This is a partial transcript from On the Record with Greta Van Susteren, December 15, 2003.

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GEORGE WALKER BUSH, PRESIDENT OF THE UNITED STATES: Good riddance. The world is better off without you, Mr. Saddam Hussein. I find it very interesting that when the heat got on, you dug yourself a hole and you crawled in it. And our brave troops, combined with good intelligence, found you. And you'll be brought to justice, something you did not afford the people you brutalized in your own country.


VAN SUSTEREN: How are France, Russia and Germany responding to news of Saddam's capture? I sat down with Deputy Secretary of State Richard Armitage for an exclusive interview on world reaction and much more. But first, I asked him about Secretary of State Colin Powell, who underwent surgery for prostate cancer today.


RICHARD ARMITAGE, DEPUTY SECRETARY OF STATE: I guess, fine, after prostate surgery. He was in surgery for about two hours. Doctors says there are no complications and a full recovery is expected.

VAN SUSTEREN: But it was kept a secret for a long time. Isn't that -- this was scheduled surgery, right?

ARMITAGE: Yes, it was scheduled, and he worked towards this, thought it would be a quiet time of year and a good time to do it without -- with little disruption to the business of the Department of State.

VAN SUSTEREN: So do you assume the responsibilities of secretary of state while he's ill?

ARMITAGE: Yes, I am in charge, but as a practical matter, Secretary Powell was kind enough in the first week of this administration to sign to me delegation of authority, which gives me the ability to act with the same authority as the secretary of state when I sign documents or when I speak publicly, whether he's down the hall in his office or whether he's on international travel, or in this case, if he's in the hospital for a short stay.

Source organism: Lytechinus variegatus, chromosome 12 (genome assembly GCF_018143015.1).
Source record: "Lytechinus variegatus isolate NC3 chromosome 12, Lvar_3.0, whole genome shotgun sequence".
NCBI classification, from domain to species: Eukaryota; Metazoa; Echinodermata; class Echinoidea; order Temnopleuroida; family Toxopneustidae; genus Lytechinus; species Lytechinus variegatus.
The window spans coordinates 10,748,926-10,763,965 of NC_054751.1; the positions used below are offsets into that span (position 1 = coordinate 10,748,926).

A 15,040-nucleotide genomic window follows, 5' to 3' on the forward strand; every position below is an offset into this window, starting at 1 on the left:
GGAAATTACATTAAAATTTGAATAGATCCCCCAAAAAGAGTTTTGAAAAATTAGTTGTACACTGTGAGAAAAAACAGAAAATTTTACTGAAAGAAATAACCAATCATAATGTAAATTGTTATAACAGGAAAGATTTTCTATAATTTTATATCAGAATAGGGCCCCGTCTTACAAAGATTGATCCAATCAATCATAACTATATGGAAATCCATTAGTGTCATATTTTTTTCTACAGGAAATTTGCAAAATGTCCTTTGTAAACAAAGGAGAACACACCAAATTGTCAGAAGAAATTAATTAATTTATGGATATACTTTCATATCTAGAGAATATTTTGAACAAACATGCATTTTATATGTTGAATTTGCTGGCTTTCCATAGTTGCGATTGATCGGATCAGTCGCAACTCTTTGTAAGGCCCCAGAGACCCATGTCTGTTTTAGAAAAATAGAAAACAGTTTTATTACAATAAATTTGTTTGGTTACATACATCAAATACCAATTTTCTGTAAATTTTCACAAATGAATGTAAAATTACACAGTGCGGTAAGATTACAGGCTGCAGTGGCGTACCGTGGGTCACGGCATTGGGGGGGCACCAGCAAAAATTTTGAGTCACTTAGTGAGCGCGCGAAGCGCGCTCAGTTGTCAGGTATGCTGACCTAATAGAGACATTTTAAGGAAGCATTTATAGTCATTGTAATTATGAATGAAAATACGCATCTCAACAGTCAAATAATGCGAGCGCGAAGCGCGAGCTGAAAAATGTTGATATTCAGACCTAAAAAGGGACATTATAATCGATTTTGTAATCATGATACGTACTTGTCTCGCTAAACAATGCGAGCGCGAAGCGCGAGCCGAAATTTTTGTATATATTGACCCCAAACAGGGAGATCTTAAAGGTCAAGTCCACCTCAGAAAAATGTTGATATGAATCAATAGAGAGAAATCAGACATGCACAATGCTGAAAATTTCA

VAN SUSTEREN: In terms of his return, that'll be pretty quick, right?

ARMITAGE: Yes. Several days.

VAN SUSTEREN: Let's talk about the big news over the weekend. There was some big news, wasn't there?

ARMITAGE: There was some.

VAN SUSTEREN: And when did you first hear that Saddam Hussein was in custody?

ARMITAGE: Secretary Powell told me Saturday afternoon.

VAN SUSTEREN: What was your thought when you first heard that, that this was a done deal, or were you sort of suspicious that maybe we might not be sure this time?

ARMITAGE: No, I think it was a relief, but I noticed that after the killing of both Uday and Qusay, that violence actually spiked for a time in Iraq. So I think it's another day at the office for me, and I'm looking for a slight increase in violence, at least in the short term. And I think it'll take some time for 35 years of despotic rule to -- to be -- for the end of it, the real end of it, to really be intellectualized, both in the minds of Iraqis and in the region.

VAN SUSTEREN: You know, we see so much about the impact on the secretary of defense and on the president, but from a diplomatic standpoint, how does this change or have an impact on what we're doing diplomatically?

ARMITAGE: Well, I think we would hope to use it to increase the international support we have. The president was saying today we've got 60-some nations in our coalition, and this is a perfect opportunity to pivot a bit and try to garner even more international support. I've noticed almost all countries in the world have spoke very positively and in a congratulatory way to the coalition forces. I think it's something we can make use of, hopefully, for betterment of all Iraqis.

VAN SUSTEREN: And a trial of Saddam, who should do that?